MA Court Defends the Rights of the Prisoner
by The Opportunity Agenda, Wed Jul 23, 2008 at 08:55:44 AM EDT
Last month the Appeals Court of Massachusetts issued two decisions regarding prisoner access to health care, both of which have vast implications for prisoner rights. Through their rulings, the court affirmed two critical American values: redemption, the belief that humans are evolving beings who warrant the chance for rehabilitation when they falter, and healthcare as a human right. The cases, Sullivan v. Correctional Medical Servs. et al. No. 07-P-964 72, 2008 WL 2552982 (Mass. App. Jun. 27, 2008) and Kilburn v. Dept. of Corrections et al., No. 07-P-987, 2008 WL 2566382 (Mass. App. Jun. 30, 2008) concerned claims of negligence due to poor dental care provided to prisoners by private health care contractors hired by the state. Part of the case for the prisoners' claims rested on an appeal to third-party beneficiary rights. Third parties in contracts have the right to sue if they can prove that they are the intended beneficiaries of the contract and are reliant on the contract. Through their rulings, Massachusetts courts suggest that prisoners have standing as third party beneficiaries and can thus sue private health care providers despite their exclusion from the contract between the state and these private contractors.
In Kilburn v. Dept. of Corrections the Court ruled that the state cannot simultaneously deny responsibility for those healthcare duties delegated to its contractors and claim that those contracts were not meant to benefit the prisoners. The fact that the state would make this argument to begin with is reflective of the larger shortcomings of the prison-industrial complex. By contracting out the care of prisoners to private entities, the state claims that it is not liable for inadequate care provided by these groups. The Appeals Court of Massachusetts took a stand for the right of prisoners to proper healthcare, and more generally to fair treatment, by stressing the state's responsibility in prisoner care. It went further to argue that inmates' lack of standing to sue as a third party beneficiary of the contract does not make the state immune from liability or free from responsibility. Simply because prisoners do not have the means to raise claims does not absolve the state of its duties.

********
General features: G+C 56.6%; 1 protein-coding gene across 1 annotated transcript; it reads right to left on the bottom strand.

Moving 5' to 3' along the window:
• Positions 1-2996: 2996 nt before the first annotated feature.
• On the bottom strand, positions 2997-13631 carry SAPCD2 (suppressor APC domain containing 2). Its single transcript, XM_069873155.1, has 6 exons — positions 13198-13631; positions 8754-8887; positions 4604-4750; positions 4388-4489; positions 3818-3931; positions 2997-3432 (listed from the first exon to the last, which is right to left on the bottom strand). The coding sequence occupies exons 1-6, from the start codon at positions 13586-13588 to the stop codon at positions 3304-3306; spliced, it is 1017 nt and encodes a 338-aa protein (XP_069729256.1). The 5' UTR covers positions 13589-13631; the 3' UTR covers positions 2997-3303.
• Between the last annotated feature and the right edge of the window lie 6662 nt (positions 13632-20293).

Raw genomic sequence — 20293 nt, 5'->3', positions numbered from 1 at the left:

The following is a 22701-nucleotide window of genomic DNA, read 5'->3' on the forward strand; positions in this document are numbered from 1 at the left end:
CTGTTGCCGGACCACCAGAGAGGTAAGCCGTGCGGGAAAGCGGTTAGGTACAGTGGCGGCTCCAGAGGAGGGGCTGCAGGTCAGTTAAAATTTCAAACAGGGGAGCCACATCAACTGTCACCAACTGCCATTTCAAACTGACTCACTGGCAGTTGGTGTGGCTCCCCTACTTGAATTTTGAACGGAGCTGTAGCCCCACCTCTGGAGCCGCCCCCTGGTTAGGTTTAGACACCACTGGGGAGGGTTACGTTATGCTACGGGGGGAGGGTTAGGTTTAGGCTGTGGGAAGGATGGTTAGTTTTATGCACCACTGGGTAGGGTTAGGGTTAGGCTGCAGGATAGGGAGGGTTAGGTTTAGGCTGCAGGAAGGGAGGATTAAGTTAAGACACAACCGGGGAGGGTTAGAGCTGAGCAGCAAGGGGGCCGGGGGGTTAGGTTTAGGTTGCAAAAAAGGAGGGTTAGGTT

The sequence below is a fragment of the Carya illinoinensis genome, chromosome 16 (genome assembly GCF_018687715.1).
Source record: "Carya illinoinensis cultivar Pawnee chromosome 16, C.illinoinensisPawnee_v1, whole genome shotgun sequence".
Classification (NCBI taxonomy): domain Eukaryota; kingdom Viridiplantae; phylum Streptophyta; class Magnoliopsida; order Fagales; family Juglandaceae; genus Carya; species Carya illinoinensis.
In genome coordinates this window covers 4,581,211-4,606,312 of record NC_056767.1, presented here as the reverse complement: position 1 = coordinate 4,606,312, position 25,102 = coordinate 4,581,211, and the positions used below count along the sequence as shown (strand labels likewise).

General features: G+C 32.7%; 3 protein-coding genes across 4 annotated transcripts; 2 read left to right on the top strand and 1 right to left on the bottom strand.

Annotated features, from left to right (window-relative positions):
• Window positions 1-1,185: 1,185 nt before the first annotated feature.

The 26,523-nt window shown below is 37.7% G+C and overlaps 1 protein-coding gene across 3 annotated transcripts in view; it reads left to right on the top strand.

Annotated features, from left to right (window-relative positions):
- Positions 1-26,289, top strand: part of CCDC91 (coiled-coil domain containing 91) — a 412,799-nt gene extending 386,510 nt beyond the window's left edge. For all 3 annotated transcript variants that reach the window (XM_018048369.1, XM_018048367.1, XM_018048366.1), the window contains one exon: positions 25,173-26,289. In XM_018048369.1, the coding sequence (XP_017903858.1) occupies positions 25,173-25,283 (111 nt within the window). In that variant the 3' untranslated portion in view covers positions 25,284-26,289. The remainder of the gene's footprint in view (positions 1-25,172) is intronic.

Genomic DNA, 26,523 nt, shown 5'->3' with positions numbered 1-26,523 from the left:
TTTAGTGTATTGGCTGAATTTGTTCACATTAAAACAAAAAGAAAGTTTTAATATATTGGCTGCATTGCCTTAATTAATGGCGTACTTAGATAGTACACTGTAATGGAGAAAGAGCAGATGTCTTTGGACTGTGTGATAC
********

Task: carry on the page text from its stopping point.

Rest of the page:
While the decisions do not explicitly grant prisoners third-party beneficiary rights, they mark an important
step in this direction. They document the receptiveness of the court third-party claims in government contracts on the part of prisoners. Moreover the rulings affirm that the state cannot divorce itself from its responsibility to prisoners. Practicing redemption means providing the conditions that allow people to develop, to rebuild, and to take full responsibility for their lives after misfortune or mistakes. Through its decisions, the court asserted the state's own responsibility in providing these conditions for prisoners. This particular case concerns dental care, but it opens the door for an invigorated conversation about the fundamental human rights of those people behind bars, and the responsibility of the state in caring for those prisoners such that they may one day reenter society and have the opportunity to achieve their own, full potentials.